Choose hope or climate surrender, says UN chief

Antonio Guterrs warns the COP25 conference of ‘point of no return’

Photo: AP UN Secretary-General Antonio Guterres and Spain's caretaker Prime Minister Pedro Sanchez pose for a photo at the COP25 climate talks summit in Madrid, 2 December.

Confronted with a climate crisis threatening civilisation itself, humanity must choose between hope and surrender, UN chief Antonio Guterres told the opening plenary of the UN COP25 climate conference. He urged countries Monday not to give up in the fight against climate change, as representatives from nearly 200 countries gathered in Madrid for a two-week meeting on tackling global warming.

In his opening speech to delegates, Guterres cited recent scientific data showing, including new figures released Tuesday by the World Meterological Organisation (WMO), that levels of heat-trapping gases have hit a record high, reaching levels not seen for at least 3 million years when sea levels were 10-20 meters higher than today.

"One is the path of surrender, where we have sleepwalked past the point of no return, jeopardising the health and safety of everyone on this planet," Guterres said. "Do we really want to be remembered as the generation that buried its head in the sand, that fiddled while the planet burned?The last time there was a comparable concentration," Guterres said, "the temperature was two to three degrees Celsius warmer, and sea levels were 10 to 20 metres higher than today."

The 2015 Paris Agreement calls for capping global warming at "well under" 2C, and 1.5C if possible. A major UN science report reset the threshold for a climate-safe world from 2C to 1.5C.

"Permafrost in the Arctic is thawing 70 years ahead of projections," Guterres continued. "Antarctica is melting three times as fast as a decade ago. Ocean levels are rising quicker than expected. More than two-thirds of the world’s megacities are located by the sea. "

More than 150 million people will find themselves in coastal flood zones by 2050, according to recent research. To prevent temperatures from rising more than 1.5 degrees, the global economy must be carbon neutral by mid-century, a landmark UN report said last year.

"The best available science, through the Intergovernmental Panel on Climate Change (IPCC) tells us today that going beyond that (1.5C) would lead us to catastrophic disaster," Guterres said.

Unless emissions of carbon dioxide and other greenhouse gases are sharply cut, temperatures could rise to twice the threshold set in the 2015 Paris accord by the end of the century, he warned.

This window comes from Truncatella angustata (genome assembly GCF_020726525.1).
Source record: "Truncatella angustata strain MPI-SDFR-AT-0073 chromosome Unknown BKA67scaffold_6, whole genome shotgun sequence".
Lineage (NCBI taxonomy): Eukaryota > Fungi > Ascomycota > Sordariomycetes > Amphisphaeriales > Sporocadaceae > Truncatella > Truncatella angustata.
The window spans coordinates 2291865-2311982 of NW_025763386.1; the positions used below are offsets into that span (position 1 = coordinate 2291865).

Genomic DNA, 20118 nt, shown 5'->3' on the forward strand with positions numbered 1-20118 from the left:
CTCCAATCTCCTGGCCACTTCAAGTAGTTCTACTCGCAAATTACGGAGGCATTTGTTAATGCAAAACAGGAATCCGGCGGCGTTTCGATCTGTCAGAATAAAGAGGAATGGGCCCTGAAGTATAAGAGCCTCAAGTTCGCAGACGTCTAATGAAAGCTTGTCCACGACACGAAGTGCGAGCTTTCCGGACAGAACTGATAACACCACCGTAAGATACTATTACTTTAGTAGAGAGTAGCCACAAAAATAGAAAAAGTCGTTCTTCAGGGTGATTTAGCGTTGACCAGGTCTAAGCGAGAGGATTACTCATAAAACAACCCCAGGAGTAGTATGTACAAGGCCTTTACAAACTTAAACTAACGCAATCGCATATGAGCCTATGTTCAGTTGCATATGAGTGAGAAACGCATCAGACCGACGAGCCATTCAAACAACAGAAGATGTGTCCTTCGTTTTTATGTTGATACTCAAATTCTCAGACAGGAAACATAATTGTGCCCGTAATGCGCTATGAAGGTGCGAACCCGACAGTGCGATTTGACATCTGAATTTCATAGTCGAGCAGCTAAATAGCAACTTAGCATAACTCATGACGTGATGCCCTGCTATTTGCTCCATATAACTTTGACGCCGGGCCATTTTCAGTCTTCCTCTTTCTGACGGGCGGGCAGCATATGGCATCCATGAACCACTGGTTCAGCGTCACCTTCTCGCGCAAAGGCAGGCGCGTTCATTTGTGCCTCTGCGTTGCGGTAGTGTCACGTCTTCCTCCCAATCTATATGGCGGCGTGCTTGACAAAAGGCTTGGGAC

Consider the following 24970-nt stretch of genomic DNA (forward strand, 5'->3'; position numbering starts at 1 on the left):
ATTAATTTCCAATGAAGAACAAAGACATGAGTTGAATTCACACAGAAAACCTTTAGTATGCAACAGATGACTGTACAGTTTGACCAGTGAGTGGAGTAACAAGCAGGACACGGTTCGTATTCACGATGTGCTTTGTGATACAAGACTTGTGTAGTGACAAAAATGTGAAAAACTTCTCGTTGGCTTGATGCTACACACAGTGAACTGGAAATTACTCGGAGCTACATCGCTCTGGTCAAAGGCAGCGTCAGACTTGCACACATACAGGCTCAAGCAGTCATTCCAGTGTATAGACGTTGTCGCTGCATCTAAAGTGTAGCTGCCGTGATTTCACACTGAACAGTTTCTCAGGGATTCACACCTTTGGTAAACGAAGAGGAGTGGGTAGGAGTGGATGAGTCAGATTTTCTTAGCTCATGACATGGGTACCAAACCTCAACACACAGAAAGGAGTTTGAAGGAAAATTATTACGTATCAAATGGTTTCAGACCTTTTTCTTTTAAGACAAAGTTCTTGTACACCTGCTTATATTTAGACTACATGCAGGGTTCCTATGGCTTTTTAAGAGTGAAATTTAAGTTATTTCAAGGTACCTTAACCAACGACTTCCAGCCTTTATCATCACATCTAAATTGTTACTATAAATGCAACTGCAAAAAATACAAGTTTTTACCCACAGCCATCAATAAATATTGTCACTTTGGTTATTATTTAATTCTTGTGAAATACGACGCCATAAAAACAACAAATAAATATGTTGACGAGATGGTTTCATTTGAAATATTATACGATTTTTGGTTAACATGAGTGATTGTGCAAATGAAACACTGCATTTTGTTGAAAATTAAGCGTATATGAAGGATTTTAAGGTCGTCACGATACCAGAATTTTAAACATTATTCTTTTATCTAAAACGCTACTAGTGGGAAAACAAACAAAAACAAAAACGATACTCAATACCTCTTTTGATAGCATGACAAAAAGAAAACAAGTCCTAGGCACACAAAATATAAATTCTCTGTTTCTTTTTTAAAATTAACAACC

“Do we really want to be remembered as the generation that buried its head in the sand, that fiddled while the planet burned?” Guterres asked.

His appeal came after Chile’s environment minister, Carolina Schmidt, said the 2-13 December meeting needs to lay the groundwork for moving toward carbon-neutral economies while being sensitive to the poorest and those most vulnerable to rising temperatures - something that policymakers have termed “just transition.”

“Those who don’t want to see it will be on the wrong side of history,” said Schmidt, who is chairing the meeting. She called on governments to make more ambitious pledges to reduce emissions of greenhouse gases ahead of a deadline to do so next year.

The summit, which moved to the Spanish capital after Chile had to pull out amid anti-government protests, aims to put the finishing touches to the rules governing the 2015 Paris accord.

That involves creating a functioning international emissions-trading system and compensating poor countries for losses they suffer from rising sea levels and other consequences of climate change.

“We have a common challenge but with differentiated needs and urgencies, which we can only overcome if we work together,” said Schmidt.

Organizers expect around 29,000 visitors at the meeting, including around 50 heads of state and government for Monday’s opening session.

Except for the European Union’s newly sworn-in leadership, which was due to begin a five-year term by paying a visit to the summit, the rest of the world’s largest carbon emitters — the United States, China and India — are sending ministerial or lower-level officials to the meeting.

The US delegation is led by Ambassador Marcia Bernicat, a senior Department official. That’s because the procedures to quit the Paris accord initiated last month by the administration of President Donald Trump won’t be technically completed until 4 November 2020.

But Democratic members of Congress led by House Speaker Nancy Pelosi said the nation remains committed to the 2015 agreement’s goals.

“We’re still in it,” said Pelosi, adding that climate change poses a threat to public health, the economy and national security.

Similar articles